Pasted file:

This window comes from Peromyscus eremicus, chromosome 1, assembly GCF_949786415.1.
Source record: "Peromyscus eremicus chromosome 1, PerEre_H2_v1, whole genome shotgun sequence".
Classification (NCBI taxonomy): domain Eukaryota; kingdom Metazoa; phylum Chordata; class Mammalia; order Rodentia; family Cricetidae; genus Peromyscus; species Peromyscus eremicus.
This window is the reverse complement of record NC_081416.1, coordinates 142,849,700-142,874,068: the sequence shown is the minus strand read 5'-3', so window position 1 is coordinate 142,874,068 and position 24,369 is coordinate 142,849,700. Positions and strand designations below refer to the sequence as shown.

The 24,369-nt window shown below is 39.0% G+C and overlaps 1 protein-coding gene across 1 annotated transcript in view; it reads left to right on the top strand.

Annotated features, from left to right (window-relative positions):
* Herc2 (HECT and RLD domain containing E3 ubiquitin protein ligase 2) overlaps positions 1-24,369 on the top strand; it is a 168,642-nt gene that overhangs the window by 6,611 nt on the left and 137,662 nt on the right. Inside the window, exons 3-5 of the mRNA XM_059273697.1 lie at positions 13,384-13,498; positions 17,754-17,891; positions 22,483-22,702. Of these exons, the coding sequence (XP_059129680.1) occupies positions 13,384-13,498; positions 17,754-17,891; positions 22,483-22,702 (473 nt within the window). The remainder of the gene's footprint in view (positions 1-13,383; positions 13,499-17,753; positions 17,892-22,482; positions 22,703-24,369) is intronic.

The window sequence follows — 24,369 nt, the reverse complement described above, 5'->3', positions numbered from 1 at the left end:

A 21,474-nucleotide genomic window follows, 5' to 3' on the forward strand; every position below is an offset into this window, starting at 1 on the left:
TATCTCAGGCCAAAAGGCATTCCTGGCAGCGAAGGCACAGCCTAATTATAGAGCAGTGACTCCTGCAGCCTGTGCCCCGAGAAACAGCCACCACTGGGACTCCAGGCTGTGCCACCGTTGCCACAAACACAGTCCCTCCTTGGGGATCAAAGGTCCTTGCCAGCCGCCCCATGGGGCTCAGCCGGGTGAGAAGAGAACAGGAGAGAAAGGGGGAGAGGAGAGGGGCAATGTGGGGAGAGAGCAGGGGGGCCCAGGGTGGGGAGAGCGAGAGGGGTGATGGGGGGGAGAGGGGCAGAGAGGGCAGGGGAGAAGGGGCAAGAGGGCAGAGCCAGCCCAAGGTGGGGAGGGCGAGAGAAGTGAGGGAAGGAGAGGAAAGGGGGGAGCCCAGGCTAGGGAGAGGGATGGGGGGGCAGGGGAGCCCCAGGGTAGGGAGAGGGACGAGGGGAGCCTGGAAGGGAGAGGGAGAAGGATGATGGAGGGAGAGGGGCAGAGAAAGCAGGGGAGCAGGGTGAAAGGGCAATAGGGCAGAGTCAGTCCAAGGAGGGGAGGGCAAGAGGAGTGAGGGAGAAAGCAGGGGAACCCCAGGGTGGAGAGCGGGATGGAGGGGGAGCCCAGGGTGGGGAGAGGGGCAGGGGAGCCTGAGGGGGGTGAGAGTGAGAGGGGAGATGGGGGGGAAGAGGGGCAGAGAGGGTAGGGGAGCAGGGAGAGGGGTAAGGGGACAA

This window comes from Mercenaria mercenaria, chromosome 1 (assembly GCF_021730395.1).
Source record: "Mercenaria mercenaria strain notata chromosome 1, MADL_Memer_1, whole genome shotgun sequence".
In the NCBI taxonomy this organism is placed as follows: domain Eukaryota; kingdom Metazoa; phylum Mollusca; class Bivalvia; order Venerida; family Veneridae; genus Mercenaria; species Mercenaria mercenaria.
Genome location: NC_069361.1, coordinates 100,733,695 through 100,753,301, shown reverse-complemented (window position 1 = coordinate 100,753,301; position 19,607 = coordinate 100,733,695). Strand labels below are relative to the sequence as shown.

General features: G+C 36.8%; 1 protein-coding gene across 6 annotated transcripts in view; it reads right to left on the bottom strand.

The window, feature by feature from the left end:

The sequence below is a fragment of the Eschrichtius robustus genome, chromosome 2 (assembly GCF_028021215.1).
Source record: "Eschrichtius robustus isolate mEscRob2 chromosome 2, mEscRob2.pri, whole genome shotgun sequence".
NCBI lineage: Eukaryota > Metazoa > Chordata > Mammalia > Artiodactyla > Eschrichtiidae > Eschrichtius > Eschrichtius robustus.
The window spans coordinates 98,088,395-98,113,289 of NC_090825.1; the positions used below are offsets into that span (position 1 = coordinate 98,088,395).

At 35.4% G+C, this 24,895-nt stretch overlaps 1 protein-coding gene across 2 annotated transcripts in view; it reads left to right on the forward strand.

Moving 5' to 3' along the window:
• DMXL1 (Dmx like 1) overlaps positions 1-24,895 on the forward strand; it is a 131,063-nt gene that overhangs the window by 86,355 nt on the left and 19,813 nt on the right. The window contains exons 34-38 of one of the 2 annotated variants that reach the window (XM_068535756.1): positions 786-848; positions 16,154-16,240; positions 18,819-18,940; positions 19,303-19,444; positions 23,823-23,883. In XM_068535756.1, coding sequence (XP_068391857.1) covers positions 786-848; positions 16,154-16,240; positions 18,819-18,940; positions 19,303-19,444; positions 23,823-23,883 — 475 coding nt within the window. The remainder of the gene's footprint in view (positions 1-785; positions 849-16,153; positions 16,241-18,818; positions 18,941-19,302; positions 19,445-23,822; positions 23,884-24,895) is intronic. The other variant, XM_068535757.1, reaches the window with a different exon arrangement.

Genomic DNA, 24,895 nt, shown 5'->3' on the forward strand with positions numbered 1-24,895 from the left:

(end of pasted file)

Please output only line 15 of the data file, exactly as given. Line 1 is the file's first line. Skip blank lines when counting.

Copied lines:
General features: G+C 36.8%; 1 protein-coding gene across 6 annotated transcripts in view; it reads right to left on the bottom strand.